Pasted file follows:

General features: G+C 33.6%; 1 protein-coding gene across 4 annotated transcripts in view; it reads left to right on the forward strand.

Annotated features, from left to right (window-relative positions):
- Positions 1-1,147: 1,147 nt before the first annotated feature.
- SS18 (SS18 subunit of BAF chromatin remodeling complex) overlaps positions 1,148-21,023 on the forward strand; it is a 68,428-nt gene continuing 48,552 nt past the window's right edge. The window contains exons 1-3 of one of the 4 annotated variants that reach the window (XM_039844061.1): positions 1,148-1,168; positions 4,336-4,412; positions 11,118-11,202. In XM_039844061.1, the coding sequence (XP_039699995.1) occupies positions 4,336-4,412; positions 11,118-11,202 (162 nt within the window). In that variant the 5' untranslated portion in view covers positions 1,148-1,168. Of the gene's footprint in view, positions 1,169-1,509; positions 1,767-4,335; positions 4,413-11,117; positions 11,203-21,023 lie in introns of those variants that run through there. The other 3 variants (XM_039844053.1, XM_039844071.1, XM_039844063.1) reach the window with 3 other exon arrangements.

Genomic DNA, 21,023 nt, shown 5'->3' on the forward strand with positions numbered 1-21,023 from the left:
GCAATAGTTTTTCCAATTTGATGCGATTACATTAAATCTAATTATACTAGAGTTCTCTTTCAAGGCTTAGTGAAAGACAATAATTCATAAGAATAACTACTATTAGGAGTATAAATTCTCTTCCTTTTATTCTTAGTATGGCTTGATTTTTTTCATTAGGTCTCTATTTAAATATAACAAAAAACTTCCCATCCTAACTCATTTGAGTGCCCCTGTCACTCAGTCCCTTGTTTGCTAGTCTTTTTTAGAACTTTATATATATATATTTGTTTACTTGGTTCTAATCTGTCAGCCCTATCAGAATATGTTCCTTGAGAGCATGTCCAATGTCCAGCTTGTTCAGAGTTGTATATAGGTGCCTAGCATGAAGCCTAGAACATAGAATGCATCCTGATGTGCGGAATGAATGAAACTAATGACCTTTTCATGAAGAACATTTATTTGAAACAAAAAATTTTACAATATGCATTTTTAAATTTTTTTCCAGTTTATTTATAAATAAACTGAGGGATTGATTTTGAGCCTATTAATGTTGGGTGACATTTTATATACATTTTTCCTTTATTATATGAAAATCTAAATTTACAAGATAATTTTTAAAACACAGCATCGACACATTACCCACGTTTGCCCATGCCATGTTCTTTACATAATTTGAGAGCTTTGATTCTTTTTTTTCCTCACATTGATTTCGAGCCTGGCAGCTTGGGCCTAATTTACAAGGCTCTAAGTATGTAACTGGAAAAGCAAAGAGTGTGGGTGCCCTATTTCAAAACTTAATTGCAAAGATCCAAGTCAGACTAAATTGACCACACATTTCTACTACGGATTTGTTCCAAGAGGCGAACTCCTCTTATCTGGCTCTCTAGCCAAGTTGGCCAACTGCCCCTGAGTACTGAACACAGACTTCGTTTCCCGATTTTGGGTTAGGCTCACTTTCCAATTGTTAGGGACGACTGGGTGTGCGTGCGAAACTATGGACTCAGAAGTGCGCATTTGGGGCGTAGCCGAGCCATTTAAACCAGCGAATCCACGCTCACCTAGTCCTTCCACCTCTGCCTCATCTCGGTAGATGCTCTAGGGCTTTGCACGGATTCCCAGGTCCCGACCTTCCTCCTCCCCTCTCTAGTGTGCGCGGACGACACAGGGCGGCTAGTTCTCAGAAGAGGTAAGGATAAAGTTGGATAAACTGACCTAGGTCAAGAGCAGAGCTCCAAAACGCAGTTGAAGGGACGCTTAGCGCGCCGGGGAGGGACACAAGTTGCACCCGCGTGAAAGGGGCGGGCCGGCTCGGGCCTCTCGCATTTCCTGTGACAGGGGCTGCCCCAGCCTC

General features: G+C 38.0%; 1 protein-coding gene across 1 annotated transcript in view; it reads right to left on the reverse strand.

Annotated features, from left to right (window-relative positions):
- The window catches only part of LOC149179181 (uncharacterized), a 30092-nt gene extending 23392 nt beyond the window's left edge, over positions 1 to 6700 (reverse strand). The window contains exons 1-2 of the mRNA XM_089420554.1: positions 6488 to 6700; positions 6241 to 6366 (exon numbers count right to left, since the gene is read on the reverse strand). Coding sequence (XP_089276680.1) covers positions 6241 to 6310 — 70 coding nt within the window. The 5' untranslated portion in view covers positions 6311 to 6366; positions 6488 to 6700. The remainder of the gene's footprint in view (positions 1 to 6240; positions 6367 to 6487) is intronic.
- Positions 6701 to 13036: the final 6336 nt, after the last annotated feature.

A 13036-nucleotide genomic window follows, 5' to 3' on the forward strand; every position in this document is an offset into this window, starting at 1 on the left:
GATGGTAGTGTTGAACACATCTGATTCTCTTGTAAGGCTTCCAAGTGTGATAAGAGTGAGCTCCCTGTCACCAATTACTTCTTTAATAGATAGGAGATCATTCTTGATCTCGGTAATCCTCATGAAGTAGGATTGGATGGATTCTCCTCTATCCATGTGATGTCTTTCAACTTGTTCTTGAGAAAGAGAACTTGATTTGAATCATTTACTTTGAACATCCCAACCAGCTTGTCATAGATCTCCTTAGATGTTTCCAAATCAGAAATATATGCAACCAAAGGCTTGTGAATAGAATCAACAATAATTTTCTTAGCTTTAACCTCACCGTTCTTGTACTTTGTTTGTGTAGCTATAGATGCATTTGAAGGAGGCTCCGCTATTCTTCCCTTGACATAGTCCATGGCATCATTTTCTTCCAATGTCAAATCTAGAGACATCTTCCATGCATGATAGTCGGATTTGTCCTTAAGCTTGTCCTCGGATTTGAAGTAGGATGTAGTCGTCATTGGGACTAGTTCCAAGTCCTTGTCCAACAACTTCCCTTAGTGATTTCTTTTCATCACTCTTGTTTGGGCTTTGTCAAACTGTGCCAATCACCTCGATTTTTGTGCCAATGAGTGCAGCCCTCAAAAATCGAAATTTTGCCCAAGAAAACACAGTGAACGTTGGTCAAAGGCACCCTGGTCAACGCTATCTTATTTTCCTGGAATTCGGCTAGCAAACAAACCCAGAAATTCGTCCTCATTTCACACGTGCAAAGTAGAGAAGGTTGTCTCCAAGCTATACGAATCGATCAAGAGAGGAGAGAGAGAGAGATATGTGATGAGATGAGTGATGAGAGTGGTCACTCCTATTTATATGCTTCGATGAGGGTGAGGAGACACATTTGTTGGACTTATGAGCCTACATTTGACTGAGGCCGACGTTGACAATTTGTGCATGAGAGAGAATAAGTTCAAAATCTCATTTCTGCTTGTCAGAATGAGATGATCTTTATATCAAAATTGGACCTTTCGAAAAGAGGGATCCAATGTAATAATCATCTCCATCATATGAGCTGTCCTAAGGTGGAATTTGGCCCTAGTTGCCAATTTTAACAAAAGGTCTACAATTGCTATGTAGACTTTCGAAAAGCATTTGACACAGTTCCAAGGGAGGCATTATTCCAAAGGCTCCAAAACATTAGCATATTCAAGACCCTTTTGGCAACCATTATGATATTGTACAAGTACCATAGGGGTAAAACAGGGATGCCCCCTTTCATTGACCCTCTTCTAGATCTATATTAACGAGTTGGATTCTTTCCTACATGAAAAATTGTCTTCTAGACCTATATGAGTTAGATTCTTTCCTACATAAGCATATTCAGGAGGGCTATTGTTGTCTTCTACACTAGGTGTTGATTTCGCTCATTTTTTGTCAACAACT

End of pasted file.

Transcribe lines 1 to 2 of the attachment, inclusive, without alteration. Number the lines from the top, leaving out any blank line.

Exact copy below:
General features: G+C 33.6%; 1 protein-coding gene across 4 annotated transcripts in view; it reads left to right on the forward strand.

Annotated features, from left to right (window-relative positions):